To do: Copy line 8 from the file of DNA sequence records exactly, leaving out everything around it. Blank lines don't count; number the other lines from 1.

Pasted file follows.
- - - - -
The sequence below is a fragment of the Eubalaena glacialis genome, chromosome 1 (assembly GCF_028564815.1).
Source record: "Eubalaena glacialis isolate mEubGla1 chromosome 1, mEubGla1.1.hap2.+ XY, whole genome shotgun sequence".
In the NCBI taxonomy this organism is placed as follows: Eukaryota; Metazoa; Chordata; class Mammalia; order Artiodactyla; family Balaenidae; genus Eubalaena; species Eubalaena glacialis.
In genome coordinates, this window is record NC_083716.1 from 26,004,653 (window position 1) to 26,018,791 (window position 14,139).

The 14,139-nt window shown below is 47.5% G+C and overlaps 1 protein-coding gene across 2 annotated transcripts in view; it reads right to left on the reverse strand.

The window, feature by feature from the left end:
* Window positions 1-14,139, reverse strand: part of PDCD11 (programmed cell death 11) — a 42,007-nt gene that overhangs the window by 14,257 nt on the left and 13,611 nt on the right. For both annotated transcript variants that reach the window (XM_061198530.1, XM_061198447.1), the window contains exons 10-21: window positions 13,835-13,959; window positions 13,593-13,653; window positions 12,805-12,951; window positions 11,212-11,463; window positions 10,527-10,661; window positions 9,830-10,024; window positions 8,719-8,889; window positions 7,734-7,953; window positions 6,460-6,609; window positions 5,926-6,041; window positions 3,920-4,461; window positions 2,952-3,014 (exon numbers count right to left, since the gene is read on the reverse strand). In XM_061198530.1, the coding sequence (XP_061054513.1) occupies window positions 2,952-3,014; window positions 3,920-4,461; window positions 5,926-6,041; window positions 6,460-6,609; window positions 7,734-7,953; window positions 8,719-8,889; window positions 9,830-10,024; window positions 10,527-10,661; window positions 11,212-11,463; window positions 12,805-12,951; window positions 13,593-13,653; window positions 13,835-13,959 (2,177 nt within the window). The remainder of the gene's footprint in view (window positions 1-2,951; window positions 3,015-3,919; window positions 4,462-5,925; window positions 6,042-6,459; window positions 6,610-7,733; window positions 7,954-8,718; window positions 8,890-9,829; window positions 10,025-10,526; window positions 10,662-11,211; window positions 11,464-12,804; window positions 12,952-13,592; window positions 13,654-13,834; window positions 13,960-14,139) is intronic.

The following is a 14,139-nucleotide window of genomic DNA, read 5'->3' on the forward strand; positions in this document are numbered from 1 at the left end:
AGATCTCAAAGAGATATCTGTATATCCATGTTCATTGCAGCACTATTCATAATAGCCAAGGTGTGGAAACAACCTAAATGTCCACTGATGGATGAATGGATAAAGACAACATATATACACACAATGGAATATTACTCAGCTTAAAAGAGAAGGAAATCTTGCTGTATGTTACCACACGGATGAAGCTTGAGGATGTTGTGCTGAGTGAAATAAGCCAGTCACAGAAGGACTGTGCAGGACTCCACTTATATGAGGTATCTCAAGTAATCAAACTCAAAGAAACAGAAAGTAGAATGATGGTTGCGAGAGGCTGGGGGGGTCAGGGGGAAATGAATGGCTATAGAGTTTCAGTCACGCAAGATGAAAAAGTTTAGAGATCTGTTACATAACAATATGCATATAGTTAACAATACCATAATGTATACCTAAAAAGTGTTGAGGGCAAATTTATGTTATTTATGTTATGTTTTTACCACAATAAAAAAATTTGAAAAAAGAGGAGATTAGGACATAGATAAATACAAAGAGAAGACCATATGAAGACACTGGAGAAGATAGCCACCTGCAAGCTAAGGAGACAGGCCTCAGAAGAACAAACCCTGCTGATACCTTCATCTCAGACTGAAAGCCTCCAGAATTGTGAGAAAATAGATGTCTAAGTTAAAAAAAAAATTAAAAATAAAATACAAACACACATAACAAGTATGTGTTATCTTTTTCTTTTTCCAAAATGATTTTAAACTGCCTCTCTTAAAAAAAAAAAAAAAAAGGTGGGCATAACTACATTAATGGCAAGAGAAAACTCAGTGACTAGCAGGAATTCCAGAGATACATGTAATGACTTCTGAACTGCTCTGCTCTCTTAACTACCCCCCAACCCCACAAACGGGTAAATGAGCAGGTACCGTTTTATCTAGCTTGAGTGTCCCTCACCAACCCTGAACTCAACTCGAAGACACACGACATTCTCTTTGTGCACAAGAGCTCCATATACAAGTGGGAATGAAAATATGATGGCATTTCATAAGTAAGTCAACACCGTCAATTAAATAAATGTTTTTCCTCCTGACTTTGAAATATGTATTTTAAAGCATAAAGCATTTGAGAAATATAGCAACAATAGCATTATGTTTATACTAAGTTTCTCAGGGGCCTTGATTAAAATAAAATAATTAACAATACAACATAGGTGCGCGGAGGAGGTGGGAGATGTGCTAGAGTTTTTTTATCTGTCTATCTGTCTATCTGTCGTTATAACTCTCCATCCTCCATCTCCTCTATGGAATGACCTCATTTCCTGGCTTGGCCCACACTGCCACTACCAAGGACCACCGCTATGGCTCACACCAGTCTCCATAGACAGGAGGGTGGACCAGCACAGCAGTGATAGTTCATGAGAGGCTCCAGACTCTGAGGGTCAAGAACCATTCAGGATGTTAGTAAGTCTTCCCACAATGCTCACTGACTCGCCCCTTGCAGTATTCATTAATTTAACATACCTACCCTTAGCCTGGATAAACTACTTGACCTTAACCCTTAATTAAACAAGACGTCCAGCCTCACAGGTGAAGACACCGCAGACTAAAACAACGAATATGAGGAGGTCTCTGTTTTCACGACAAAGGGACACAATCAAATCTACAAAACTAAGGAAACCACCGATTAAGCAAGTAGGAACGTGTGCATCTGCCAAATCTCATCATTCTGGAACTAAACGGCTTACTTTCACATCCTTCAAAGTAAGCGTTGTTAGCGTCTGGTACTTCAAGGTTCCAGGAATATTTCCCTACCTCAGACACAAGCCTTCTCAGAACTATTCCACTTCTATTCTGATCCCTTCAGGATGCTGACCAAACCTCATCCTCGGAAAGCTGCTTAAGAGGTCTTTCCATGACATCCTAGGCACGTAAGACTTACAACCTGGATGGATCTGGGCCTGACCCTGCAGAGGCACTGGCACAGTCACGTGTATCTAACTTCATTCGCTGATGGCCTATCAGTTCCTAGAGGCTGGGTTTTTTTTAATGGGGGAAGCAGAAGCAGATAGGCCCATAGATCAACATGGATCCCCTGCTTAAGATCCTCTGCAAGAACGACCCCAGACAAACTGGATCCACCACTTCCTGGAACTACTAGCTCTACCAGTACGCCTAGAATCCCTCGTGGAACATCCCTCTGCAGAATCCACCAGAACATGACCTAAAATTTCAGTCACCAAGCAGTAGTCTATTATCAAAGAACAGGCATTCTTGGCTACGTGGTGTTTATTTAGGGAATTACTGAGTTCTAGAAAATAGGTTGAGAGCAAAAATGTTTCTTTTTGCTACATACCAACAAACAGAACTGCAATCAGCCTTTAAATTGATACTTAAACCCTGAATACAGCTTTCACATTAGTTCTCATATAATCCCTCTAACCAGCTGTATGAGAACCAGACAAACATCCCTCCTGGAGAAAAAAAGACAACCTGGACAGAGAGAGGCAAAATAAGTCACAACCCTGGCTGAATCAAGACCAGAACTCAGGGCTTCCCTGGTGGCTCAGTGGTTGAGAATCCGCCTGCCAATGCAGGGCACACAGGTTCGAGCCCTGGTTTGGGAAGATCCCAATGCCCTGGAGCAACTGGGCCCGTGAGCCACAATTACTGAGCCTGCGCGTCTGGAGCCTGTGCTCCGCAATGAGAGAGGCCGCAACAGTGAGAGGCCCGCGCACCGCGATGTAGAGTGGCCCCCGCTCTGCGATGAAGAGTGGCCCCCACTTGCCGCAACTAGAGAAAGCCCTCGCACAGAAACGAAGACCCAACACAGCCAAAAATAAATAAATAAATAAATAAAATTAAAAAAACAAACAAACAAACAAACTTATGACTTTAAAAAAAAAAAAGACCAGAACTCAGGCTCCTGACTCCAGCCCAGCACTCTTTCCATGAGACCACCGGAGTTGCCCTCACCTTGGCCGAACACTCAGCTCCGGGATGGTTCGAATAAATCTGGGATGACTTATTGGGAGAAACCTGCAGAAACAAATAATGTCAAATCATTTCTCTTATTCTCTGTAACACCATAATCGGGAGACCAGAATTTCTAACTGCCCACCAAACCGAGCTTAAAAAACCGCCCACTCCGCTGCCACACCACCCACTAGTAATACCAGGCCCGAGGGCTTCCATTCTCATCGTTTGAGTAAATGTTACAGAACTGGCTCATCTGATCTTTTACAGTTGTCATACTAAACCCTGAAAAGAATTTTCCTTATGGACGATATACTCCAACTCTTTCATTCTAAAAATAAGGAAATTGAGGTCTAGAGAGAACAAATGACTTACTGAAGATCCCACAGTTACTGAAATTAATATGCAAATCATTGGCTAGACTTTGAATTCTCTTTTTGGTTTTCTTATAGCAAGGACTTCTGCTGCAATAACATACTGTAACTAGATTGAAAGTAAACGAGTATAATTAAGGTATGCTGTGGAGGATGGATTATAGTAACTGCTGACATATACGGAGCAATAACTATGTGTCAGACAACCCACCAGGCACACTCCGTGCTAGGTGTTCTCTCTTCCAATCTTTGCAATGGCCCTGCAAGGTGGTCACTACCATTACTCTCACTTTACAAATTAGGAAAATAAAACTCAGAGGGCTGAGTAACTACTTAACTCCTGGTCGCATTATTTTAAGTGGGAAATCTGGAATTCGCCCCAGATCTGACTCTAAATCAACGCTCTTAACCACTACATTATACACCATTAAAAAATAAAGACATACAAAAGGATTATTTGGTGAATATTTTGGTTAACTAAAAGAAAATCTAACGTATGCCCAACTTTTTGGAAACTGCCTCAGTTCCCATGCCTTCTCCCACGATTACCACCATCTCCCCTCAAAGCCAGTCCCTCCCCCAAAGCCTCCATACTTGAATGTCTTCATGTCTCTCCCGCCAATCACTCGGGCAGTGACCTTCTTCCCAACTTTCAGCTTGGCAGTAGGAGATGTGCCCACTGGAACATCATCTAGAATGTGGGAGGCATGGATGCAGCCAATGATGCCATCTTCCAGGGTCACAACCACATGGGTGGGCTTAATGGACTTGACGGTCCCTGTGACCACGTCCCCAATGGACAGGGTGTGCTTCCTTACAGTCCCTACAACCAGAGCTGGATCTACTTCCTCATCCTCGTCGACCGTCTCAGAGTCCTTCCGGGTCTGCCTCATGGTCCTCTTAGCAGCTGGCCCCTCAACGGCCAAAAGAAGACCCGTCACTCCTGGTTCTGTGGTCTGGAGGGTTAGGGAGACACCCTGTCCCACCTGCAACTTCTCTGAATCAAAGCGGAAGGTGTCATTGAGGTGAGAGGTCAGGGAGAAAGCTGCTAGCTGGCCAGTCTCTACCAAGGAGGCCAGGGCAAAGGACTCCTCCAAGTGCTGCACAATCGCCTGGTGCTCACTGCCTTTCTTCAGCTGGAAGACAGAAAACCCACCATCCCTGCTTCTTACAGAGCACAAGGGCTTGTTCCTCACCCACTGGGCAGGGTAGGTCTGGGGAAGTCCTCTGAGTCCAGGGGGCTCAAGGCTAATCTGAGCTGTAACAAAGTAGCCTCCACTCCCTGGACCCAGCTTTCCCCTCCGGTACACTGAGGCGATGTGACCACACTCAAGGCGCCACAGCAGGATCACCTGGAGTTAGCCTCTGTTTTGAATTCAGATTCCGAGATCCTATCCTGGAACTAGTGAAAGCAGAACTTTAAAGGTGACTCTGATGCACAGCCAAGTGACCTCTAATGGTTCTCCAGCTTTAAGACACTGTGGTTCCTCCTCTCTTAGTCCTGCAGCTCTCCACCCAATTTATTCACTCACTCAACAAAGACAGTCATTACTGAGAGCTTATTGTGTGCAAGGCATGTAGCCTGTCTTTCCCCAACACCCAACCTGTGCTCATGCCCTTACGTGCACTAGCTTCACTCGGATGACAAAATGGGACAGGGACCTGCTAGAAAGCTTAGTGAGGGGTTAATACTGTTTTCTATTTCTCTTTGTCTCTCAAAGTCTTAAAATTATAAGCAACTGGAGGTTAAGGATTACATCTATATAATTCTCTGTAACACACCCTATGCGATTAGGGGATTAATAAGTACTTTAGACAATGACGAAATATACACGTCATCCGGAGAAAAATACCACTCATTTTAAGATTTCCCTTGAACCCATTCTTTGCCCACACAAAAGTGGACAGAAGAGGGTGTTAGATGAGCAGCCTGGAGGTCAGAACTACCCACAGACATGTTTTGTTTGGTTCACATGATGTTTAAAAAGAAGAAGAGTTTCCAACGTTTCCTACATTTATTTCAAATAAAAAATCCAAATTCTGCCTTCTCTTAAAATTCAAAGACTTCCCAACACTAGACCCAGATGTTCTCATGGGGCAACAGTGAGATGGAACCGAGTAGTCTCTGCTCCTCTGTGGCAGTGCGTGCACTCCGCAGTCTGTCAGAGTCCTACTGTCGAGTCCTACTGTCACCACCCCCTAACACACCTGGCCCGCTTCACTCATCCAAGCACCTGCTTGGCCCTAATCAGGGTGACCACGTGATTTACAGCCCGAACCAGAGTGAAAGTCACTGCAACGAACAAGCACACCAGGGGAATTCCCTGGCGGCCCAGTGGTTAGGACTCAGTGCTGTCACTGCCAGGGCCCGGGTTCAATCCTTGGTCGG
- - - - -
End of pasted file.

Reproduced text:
The following is a 14,139-nucleotide window of genomic DNA, read 5'->3' on the forward strand; positions in this document are numbered from 1 at the left end: